1. bootcamp_partitiion-smallIn OS X Leopard, start Boot Camp Assistant from Finder by navigating to Applications => Utilities => and clicking on Boot Camp Assistant. This opens a dialogue screen, just follow the instructions and when asked about how to partition the internal hard disk drive you have a few options. As I have upgraded my internal HDD to 320GB and intend to use the Mac MIni as a dedicated media system I used the minimum space for Mac. My recommendation is to reserve a minimum of 15GB  for the XP partition (32GB for Vista and Windows 7) to ensure enough space for Windows XP, MediaPortal, and the live TV timeshift buffer for watching TV. If you want to use MediaPortal also for recording TV you will need a lot of  space as recordings use about 2GB / hour. This can of course be achieved by connecting an external USB HDD for recordings. I chose XP because that currently gives the best performance compared to other Windows versions.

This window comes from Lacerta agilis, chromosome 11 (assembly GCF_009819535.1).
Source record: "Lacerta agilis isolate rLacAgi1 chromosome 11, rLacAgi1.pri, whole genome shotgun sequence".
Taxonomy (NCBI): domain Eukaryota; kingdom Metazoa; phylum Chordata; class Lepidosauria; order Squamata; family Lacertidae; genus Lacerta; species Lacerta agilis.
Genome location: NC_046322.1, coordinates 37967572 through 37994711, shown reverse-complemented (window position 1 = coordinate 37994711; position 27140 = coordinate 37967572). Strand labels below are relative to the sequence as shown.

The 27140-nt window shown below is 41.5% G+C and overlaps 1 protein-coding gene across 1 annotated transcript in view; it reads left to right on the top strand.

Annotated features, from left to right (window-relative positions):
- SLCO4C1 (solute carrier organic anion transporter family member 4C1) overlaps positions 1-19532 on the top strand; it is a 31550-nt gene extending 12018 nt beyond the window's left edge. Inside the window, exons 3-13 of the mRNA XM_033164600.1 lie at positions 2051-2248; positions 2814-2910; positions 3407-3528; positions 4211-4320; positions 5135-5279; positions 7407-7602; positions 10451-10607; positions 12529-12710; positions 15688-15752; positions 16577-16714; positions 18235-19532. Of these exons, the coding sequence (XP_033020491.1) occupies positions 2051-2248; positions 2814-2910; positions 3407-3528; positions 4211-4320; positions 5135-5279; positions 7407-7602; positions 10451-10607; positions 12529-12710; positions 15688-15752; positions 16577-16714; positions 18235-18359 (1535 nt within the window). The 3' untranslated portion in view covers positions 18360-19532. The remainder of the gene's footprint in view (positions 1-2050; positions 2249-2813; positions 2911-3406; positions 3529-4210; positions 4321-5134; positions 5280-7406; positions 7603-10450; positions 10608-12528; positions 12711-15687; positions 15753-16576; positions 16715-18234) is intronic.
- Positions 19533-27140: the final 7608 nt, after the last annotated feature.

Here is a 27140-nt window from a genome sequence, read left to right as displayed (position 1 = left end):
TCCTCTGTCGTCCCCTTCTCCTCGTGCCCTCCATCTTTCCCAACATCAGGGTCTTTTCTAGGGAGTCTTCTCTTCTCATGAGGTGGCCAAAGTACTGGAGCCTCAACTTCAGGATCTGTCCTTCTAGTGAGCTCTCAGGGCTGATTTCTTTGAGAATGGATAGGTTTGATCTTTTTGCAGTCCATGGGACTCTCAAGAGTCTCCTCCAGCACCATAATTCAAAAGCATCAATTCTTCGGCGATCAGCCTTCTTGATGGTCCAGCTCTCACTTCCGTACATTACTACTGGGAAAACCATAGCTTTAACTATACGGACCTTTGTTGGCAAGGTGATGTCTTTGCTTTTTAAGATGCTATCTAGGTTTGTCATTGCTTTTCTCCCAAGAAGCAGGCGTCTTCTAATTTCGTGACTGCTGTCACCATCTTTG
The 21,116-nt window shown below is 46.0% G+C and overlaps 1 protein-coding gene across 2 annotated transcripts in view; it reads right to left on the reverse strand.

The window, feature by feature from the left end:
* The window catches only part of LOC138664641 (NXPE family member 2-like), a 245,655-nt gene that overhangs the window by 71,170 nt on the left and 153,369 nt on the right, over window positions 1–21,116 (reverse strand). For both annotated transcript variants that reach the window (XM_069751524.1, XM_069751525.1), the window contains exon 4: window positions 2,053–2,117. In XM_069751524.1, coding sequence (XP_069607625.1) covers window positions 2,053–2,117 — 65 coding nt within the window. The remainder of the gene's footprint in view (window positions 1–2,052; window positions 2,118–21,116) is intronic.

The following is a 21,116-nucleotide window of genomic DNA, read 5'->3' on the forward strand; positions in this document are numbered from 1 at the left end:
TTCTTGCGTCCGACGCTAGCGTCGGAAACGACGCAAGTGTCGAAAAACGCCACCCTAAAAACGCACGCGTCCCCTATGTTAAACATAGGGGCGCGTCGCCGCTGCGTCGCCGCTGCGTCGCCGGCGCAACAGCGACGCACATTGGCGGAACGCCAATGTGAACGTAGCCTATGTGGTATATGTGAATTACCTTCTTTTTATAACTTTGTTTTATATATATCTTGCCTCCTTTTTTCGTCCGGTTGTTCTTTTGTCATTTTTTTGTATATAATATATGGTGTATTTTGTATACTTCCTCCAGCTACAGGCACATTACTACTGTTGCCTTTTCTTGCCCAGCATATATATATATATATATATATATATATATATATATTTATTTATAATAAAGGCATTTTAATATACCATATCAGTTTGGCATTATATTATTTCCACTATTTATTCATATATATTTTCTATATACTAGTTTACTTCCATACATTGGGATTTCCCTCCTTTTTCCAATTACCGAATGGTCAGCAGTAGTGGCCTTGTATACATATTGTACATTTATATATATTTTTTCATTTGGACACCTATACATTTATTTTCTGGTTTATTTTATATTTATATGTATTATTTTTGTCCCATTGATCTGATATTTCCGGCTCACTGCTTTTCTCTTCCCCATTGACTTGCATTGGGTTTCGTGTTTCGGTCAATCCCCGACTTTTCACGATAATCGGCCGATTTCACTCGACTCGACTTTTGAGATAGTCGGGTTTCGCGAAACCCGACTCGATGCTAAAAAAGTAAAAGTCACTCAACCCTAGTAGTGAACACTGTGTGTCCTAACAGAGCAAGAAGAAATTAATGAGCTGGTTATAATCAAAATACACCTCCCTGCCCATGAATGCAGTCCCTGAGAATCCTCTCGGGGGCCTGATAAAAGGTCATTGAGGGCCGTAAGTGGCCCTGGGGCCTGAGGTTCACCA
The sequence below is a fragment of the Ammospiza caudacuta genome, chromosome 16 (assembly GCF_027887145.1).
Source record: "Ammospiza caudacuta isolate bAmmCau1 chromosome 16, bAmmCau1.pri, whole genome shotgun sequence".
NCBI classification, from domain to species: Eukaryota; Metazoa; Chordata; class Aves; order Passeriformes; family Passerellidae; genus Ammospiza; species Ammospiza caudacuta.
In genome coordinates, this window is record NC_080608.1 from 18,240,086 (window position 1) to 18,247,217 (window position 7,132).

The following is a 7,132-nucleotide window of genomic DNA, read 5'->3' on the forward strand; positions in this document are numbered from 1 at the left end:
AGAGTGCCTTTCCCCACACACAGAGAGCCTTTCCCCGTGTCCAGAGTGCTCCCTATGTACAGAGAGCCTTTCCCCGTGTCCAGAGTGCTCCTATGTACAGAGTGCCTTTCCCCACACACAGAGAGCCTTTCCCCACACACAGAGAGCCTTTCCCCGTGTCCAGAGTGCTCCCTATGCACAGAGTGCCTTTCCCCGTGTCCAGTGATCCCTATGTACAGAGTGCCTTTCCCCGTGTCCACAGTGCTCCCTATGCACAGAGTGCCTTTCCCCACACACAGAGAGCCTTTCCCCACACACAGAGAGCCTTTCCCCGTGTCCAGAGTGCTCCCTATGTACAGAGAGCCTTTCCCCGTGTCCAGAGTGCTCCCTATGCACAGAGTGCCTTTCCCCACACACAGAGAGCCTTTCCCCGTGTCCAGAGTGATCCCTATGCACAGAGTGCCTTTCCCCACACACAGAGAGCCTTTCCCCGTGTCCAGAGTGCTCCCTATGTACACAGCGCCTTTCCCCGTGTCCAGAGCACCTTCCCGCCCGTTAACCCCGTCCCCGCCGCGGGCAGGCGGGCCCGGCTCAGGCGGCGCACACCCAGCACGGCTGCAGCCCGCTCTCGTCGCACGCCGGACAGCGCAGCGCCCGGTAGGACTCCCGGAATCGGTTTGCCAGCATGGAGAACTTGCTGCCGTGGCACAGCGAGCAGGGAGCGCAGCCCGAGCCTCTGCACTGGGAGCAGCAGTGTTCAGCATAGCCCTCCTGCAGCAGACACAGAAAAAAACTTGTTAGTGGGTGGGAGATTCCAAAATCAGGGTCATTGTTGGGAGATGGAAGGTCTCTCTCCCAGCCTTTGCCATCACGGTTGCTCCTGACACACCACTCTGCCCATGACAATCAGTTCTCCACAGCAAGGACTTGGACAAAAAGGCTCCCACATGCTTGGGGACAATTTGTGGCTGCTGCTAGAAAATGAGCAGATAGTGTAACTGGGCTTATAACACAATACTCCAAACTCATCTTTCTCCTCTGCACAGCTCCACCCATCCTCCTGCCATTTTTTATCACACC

2. Insert your Windows XP and press the Start Installation button. Select the “BOOTCAMP” partition when prompted in Windows XP setup. I recommend you format the partition as NTFS instead of FAT32 when prompted as NTFS supports file sizes over 4GB (= 2 hours of continuous recording of live TV) and provides better stability. Installation should take roughly 30 minutes with a few reboots and prompts on the way. There are plenty of XP installation guides where you can find more details on the process.
  3. Windows XP Once in the fresh XP installation, do the following: